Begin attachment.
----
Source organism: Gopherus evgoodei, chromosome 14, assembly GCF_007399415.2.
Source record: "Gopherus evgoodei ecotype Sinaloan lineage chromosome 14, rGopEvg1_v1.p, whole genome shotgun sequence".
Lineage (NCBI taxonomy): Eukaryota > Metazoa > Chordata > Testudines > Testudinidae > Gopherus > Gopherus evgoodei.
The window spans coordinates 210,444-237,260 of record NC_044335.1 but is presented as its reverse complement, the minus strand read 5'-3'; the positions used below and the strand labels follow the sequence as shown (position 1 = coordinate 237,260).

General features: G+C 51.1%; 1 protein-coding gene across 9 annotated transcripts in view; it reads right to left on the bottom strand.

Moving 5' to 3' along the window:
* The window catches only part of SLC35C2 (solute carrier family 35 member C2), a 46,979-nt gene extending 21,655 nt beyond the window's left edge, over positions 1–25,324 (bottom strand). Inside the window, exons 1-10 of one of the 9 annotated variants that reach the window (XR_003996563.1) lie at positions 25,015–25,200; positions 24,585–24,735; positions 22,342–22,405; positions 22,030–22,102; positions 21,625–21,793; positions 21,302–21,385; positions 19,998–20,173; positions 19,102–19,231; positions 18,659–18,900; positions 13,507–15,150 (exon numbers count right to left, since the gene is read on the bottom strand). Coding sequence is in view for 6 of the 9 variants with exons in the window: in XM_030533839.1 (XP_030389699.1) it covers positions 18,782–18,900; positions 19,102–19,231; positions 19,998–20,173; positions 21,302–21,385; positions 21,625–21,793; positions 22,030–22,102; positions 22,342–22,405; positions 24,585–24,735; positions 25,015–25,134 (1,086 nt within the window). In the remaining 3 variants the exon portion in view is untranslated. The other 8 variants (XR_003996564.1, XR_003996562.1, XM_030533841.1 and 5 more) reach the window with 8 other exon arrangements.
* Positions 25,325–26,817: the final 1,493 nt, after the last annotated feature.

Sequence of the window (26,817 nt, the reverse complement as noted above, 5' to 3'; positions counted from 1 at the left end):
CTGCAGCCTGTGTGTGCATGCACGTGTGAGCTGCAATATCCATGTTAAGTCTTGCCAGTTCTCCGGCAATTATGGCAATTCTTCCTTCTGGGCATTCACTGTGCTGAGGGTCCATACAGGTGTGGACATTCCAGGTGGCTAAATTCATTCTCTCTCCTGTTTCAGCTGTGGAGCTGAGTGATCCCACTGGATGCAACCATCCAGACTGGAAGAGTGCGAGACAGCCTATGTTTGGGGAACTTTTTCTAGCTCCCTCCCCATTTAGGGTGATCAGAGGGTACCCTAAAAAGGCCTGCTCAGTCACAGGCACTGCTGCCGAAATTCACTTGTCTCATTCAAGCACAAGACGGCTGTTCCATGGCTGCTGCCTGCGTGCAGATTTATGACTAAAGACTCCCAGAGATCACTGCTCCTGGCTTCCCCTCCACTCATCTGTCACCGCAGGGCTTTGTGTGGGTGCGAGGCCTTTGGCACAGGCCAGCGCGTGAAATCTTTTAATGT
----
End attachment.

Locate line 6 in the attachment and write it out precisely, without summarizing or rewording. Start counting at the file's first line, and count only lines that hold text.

Moving 5' to 3' along the window: